Technology ethicist Tristan Harris joins Bill to discuss how Facebook’s algorithm feeds users outrage to keep them engaged.
A lawsuit that could test the constitutionality of the nation’s most restrictive abortion ban was filed in Texas on Monday against a doctor who admitted to performing an abortion considered illegal under the new law.
The details of the civil suit against Alan Braid, a physician in San Antonio, are as unusual as the law itself, which empowers private citizens to enforce the ban on abortion oncecardiac activity has been detected — often as early as six weeks into a pregnancy.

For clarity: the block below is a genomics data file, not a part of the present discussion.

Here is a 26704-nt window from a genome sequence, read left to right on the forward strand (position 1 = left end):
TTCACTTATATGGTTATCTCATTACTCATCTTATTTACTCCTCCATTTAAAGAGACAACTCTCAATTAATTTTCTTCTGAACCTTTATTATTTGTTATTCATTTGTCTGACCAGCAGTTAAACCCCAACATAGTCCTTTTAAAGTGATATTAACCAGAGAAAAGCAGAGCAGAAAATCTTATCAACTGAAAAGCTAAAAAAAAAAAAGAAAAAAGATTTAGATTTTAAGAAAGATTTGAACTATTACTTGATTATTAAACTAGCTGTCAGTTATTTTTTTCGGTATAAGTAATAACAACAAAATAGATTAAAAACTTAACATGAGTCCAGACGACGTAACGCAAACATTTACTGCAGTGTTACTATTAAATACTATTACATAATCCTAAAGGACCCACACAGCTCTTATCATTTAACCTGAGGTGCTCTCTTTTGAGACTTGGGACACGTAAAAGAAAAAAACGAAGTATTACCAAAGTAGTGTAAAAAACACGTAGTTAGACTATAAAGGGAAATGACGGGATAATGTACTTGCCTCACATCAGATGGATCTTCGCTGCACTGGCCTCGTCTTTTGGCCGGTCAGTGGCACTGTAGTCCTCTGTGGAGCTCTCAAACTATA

The plaintiff is a felon serving a federal sentence at home in Arkansas, with no connection to the abortion at issue. He said he filed the claim not because of strongly held views about reproductive rights but in part because of the $10,000 he could receive if the lawsuit is successful. A second suit filed Monday —just four paragraphs long — came from a man in Chicago who asked a state court to strike down the abortion law as invalid.
Since the Texas ban took effect Sept. 1, advocates on both sides of the abortion debate have been anticipating such lawsuits, though perhaps not from a “disbarred and disgraced former Arkansas lawyer,” as Oscar Stilley described himself in his complaint.
Really, you can’t make this stuff up.